Abstract art can express various feelings. Abstract Expressionism was an American art movement that developed in the 1940s and 1950s, the period just after World War II. The artists mostly used bold color and dynamic application of paint to convey strong emotion and content. After discussing abstract paintings with your classmates, you will have the chance to create your own abstract artwork.
Are your students doing this activity at school or at home?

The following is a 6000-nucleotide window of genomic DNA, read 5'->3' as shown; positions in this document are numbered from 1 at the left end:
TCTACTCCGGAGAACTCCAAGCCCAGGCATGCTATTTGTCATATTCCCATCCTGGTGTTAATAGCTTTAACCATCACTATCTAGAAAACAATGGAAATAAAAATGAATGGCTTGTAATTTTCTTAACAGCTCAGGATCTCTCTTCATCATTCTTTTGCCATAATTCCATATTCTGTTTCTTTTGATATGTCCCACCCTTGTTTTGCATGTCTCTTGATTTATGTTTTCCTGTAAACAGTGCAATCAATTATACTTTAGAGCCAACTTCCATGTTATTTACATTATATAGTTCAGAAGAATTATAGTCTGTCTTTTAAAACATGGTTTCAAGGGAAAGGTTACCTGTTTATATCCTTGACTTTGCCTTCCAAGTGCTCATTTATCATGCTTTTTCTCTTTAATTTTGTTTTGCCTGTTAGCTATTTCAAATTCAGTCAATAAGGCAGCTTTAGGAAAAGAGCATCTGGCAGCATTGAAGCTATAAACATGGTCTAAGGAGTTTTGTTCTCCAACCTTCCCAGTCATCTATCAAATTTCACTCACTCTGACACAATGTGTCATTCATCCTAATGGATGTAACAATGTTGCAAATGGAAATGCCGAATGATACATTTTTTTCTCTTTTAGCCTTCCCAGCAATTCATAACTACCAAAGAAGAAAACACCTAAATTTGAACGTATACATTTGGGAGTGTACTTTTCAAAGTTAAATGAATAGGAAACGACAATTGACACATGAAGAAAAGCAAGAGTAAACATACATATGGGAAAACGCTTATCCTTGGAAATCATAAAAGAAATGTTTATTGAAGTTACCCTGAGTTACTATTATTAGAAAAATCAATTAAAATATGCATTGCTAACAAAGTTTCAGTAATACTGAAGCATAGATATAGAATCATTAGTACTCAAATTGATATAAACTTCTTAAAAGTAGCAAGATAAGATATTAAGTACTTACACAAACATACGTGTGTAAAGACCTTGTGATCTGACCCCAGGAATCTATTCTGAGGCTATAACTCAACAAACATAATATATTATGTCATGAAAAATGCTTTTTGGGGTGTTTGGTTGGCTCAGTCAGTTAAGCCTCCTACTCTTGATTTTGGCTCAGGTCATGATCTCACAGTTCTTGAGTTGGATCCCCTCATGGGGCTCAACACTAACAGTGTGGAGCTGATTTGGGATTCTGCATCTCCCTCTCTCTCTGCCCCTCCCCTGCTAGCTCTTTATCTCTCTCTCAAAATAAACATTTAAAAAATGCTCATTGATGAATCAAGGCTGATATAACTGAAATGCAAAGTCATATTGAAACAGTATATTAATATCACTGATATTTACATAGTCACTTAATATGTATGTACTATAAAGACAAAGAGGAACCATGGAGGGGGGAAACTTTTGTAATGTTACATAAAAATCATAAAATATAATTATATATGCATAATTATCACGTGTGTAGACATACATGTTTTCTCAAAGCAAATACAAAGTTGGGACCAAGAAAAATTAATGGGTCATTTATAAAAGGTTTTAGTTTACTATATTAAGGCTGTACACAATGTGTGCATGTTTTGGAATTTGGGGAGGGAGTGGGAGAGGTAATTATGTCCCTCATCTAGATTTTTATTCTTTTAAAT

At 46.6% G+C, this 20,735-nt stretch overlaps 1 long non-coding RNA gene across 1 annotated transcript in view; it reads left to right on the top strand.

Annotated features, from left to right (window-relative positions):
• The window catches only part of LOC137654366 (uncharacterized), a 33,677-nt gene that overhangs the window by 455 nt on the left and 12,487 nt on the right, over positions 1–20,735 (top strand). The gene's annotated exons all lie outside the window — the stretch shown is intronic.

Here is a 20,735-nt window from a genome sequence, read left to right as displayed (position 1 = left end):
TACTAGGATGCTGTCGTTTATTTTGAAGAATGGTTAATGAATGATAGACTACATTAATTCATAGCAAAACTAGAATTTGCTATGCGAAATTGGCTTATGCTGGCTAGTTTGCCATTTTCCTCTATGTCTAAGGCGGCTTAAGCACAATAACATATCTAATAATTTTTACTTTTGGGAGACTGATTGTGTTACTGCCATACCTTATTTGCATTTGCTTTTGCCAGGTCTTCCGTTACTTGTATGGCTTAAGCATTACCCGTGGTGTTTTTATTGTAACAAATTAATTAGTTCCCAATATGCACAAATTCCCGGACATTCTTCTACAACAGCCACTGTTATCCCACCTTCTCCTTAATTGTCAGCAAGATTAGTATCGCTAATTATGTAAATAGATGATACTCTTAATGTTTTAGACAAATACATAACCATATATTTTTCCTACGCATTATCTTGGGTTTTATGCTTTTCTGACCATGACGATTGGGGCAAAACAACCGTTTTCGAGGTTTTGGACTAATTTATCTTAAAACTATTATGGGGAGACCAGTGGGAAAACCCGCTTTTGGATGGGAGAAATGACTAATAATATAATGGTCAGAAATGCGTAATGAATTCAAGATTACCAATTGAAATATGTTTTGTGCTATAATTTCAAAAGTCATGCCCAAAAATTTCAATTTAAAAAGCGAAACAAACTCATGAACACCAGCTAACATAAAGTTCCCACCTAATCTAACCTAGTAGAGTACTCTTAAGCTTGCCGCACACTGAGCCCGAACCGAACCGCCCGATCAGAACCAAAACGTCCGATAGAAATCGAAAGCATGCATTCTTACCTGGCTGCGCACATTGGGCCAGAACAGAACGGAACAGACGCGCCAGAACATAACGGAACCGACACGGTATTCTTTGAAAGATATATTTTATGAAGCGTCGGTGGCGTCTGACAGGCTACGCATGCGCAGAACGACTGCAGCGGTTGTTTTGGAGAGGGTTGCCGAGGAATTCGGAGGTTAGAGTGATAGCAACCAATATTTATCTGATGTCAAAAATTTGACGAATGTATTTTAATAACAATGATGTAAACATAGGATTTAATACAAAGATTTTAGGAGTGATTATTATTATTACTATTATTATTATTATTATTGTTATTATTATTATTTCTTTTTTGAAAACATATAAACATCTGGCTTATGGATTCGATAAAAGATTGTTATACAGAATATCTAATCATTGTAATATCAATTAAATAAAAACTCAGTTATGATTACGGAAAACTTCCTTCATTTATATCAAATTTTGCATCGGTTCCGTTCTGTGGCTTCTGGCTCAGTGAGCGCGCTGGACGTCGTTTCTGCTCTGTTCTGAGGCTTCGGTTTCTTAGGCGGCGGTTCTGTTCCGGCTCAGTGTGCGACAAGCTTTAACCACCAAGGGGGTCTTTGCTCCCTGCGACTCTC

While this activity was designed for use in the museum, you can follow these suggestions to make students’ experience fun and successful in any learning context.
- Search for high-quality images of artworks in the museum’s collection. Use these suggested artworks or find some on your own. Images can be printed or viewed online.
Edward Hopper, Nighthawks, 1942.
Marc Chagall, The Angel and the Reader, c. 1930.
- If students don’t have internet access, they can look for other objects around them that could help them complete the activity.
- Have students work together with classmates, family members, or friends to complete the activity and share their creations.
Grade Level: 6-12
Common Core State Standards: L.3, L.6, SL.1, SL.2